By Brandon F. Thompson, UNC at Chapel Hill Facilities Services
A unique carpentry project will be taking place on campus in the coming days. At ﬁrst, it might just sound like a typical job for Facilities Services’ Carpentry Shop – repair a section of one of the campus’ historic buildings.
But the project to repair and restore the iconic cupola that sits atop Manning Hall does pose especially unique challenges. One of the biggest – its location.
While working on roofs or tall structures is not that uncommon in the construction ﬁeld – and at some point during any given day, someone from Facilities Services is likely working on a rooftop somewhere on campus – Manning’s slanted, slate roof makes accessing this particular “worksite” nearly 80 feet above the ground unsafe without a great deal of preparation.
Before actual work to the cupola commences onsite, another smaller related job will ﬁrst take place to ensure workers are able to safely access the roof and have a place to safely complete their work. An elaborate ‘tower’ of scaffolding will be assembled in front of Manning, and additional scaffolding will be hoisted by crane to the roof to be assembled around the cupola.
The 30 foot tall cupola, with its decorative columns, ornamental ﬁnials and weather vane sitting atop the dome, has been a distinctive and recognizable feature crowning Manning’s roof since the building was constructed in 1923.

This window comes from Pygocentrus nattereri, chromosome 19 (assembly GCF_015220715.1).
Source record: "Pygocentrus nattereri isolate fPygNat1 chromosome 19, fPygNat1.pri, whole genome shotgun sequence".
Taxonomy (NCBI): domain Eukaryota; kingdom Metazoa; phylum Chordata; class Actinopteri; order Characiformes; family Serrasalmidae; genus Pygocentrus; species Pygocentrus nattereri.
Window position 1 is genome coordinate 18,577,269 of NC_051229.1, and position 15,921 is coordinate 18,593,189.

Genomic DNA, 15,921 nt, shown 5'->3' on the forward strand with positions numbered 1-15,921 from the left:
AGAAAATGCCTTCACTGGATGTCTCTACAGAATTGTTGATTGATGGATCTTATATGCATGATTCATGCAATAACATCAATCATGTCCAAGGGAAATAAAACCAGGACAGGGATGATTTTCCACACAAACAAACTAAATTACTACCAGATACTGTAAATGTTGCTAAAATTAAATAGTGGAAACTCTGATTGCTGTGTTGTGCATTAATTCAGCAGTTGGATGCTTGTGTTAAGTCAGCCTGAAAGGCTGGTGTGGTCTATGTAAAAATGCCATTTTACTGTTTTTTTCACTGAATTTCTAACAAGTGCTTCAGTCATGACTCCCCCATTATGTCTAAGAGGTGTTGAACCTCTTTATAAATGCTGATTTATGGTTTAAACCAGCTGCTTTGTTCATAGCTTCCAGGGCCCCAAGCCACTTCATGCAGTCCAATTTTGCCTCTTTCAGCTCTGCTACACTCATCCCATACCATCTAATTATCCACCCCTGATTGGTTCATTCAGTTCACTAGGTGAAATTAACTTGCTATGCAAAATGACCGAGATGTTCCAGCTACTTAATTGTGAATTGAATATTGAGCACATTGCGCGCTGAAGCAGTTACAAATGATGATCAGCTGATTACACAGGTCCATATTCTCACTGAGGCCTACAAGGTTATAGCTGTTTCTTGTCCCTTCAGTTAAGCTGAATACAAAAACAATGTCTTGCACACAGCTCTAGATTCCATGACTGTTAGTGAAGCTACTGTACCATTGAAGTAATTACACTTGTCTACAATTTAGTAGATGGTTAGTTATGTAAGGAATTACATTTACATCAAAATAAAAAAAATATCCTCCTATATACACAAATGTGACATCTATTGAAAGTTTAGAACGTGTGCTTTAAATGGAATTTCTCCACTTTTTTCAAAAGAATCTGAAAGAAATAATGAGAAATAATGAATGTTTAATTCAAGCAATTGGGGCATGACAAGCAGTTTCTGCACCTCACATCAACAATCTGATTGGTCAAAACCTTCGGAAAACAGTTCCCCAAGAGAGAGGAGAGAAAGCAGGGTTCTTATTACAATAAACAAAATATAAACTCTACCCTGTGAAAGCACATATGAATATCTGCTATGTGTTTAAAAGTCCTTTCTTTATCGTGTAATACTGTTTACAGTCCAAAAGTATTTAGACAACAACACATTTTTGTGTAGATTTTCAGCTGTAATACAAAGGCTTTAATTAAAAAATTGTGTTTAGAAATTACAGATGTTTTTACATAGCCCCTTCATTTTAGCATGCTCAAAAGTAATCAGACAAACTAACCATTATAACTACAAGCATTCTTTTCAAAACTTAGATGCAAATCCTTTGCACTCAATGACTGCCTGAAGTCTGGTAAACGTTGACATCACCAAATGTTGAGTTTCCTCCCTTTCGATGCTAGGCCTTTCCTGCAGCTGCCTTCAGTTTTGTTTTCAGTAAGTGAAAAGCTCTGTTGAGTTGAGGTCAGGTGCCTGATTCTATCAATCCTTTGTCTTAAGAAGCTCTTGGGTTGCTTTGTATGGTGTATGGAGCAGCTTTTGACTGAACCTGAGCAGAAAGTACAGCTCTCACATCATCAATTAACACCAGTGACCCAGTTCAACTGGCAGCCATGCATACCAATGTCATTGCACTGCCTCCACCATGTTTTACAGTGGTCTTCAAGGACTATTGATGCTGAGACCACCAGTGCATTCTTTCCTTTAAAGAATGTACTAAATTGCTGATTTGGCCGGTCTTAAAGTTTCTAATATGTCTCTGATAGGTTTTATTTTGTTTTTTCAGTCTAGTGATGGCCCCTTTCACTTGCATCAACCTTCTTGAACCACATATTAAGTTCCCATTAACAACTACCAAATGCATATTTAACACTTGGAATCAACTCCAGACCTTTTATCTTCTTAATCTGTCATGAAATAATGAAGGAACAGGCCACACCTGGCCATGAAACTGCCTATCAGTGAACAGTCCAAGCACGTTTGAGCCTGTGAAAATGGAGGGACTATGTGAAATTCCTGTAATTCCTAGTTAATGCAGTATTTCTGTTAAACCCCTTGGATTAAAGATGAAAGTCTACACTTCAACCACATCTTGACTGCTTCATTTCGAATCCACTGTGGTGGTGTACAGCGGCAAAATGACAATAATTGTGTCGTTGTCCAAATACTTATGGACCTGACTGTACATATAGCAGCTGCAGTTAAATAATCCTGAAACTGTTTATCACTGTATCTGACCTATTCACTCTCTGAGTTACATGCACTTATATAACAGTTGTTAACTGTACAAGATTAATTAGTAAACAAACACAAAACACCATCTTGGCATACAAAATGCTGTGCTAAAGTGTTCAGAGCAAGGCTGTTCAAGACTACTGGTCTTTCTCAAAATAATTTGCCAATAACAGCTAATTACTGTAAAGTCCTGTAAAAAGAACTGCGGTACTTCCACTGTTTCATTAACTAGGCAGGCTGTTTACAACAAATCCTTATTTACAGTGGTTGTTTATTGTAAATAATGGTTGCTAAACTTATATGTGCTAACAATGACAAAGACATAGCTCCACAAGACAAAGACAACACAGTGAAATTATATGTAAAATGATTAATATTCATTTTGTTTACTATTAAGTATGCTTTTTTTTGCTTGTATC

Over time, extensive damage and deterioration has occurred to the cupola’s rails, columns and other wooden sections from years of exposure to rain and the elements. While it’s been determined that there is considerable damage that needs to be repaired, the crew from the Carpentry Shop won’t know exactly how extensive the damage is until the scaffolding is in place and they actually begin their work. Again, because of its precarious setting, they’ve only been able to access one section of the cupola by ladder.
Even with the scaffolding that will be in place onsite, working high above the ground and brick walkways is still hardly the most ideal workplace. Of course it is necessary for the majority of the work to take place here, but sections of the cupola will be disassembled, and tasks that can be completed back at the shop will be performed there. Some of the damage is so severe that sections of the cupola will be completely recreated in the shop, including many of the columns and one ﬁnial. Once all of these parts have been completed, they will also be painted in the shop as a time saving and efﬁciency measure.
While being in a fully equipped shop with feet ﬁrmly planted on the ground has some distinct advantages to performing carpentry work on a scaffold, it also creates another challenge – the crew must make sure everything is exactly right before it’s taken back to the rooftop. If a piece of wood is off by even 1/8 of an inch – which is normally an extremely minor problem for a carpenter – correcting it once it has been transported to the site and hoisted to the roof would be time consuming and more complicated.
With this project, which will likely take approximately two and a half months to complete, the Carpentry Shop will be duplicating the architectural heritage and craftsmanship of the era when the cupola was ﬁrst created 90 years ago, while preserving the structure for decades to come via modern materials and expertise. The crew plans to weatherproof and stabilize the wood, and use PVC materials, epoxy and composites, preventing the type of damage that has befallen this iconic feature over the years.
So you can expect to see a towering scaffold being erected in front of Manning in the very near future in preparation to repair this structure that has withstood decades of severe weather.